The Student News Site of Burlingame High School

The Burlingame B

The Student News Site of Burlingame High School

The Burlingame B

The Student News Site of Burlingame High School

The Burlingame B

Halloween on Cabrillo Avenue: Residents prepare decorations, trick-or-treaters flock to spirited street

Audrey Wei
On Cabrillo Avenue, blow-up characters are the most common form of decoration, ranging from ghosts and dinosaurs to cats and spiders.

As the sun sets on Oct. 31, the streets of Burlingame light up with life as the sound of excited children filling their baskets with candy rings through the air. But no street is brighter or louder than Cabrillo Avenue, located centrally in Easton Addition. The five blocks between Adeline Drive and Carmelito Avenue stand out as the ultimate destination for trick-or-treaters thanks to extraordinary decorations, friendly neighbors, and surplus of candy.

Senior Natalie DeMartini has lived on Cabrillo Avenue for 17 years. When DeMartini’s parents first bought the house, they were told that decorating on Cabrillo is a must-do to continue the street’s running tradition. 

 Although their participation in the festivities may have once been involuntary, DeMartini takes great pride in her Halloween decorations, which she and her family invest a lot of time and money into every year.

“It’s just really iconic. And the fact that we’ve grown up like this is just really cool to see a whole neighborhood on the block come together,” DeMartini said.

DeMartini decorations center around a different theme each year. 

“Last year we did this creepy doll theme. My dad bought a bunch of scary dolls from Etsy and eBay. The dolls were super scary and had blood and they were like carrying these dead bodies like he [DeMartini’s dad] definitely goes all out for it,” DeMartini said.

Sophomore Ellora Horan has also lived on Cabrillo Avenue since she was born.  a child, Horan never fully appreciated the true magic of Cabrillo Avenue, but now that she’s older she understands why it is such a beloved spot for trick-or-treating.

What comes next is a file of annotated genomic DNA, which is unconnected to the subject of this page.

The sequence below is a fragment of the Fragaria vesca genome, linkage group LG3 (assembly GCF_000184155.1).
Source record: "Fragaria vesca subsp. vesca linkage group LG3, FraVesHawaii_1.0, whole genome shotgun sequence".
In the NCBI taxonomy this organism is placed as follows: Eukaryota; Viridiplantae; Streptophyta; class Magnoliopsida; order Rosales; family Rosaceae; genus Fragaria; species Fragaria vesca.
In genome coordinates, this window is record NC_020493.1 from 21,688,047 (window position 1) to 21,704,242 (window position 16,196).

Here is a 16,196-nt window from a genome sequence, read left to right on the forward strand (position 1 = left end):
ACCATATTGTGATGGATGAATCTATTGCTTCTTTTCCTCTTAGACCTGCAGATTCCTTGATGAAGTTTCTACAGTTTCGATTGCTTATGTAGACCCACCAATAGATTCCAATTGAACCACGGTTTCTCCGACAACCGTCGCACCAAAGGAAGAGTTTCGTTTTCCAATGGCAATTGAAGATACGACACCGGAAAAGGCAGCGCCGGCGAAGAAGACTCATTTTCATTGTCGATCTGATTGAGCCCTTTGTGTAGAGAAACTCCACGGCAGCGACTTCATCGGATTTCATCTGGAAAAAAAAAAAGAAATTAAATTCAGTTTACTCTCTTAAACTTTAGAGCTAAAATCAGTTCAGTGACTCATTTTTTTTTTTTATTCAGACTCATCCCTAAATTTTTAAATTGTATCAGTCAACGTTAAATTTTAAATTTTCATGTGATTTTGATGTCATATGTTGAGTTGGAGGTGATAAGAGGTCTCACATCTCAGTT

“I feel like it’s more enjoyable. You get to see so many people in costumes,” Horan said. “You can see all the little kids which is really fun.”

Horan has brought her friends over before and says they all had a blast, enjoying the decorations and abundance of candy. 

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  • A house on Cabrillo Avenue features a massive blow-up cat in the days leading up to Halloween.

  • Many residents decorate their houses according to themes — this year, Cabrillo features decorations that revolve around Jurassic Park and witches, to name a few.

  • One house featured spooky, ghost-like characters floating outside the windows.

  • Large skeletons taunt trick-or-treaters at one house on Cabrillo Avenue.

Those who are lucky enough to live on Cabrillo are also, in some ways, unlucky — many, like sophomore Ellora Horan’s family, must buy 20,000 pieces of candy a year.

“We buy a ton of candy, 20,000 pieces of candy per year. And sometimes we used to close off the 1400 block of Cabrillo, and there’d be lots of little kids that would come to our block especially but, like towards the 1100 block [of Cabrillo] it gets scarier and most of the people go there,” Horan said.

While trick-or-treating with friends on Cabrillo six years ago, freshman Mai Armstrong’s most memorable moment was being scared by a bloody screen projector.

“I was scared to death, but I’m really appreciative that people put in all that effort to make Halloween so much more awesome,” Armstrong said.

In earlier years, Cabrillo was blocked off at night, keeping residents, especially younger children, safer. However, since the COVID-19 pandemic, the street has remained open to traffic.

Senior Tilly Haskell, a friend of DeMartini, has also participated in the Cabrillo Halloween festivities since moving over ten years ago.

“It’s just cool to see everyone’s reactions, people that drive by to take a look and it’s fun to see all the kids out,” Haskell said.

Haskell, like DeMartini, goes all-out for Halloween, though Haskell aims to scare trick-or-treaters aided by real medical props from her father, who is a doctor. 

“My dad is a doctor, so he has some real models of bones and stuff like that. So we set up like this surgery table thing, it’s like a scene of skeletons doing surgery on this guy. Then there’s another one that’s like, a guy being electrocuted, and having his head cut off,” Haskell said.

Overall, the creativity and dedication of the Cabrillo Avenue residents make the street an exciting and memorable experience for all. 

“It’s just a lot of fun overall and I’d definitely recommend checking it out because it can be fun for people of any age,”  Armstrong said.

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About the Contributor
Audrey Wei, Staff Reporter
Audrey Wei is a freshmen at BHS and is a first year journalism student. She enjoys reading and writing stories, which introduced her to journalism. She is a huge fan of k-pop and enjoys getting boba with her friends. Outside of school, you can find her out on the soccer field or binging a new k-drama.
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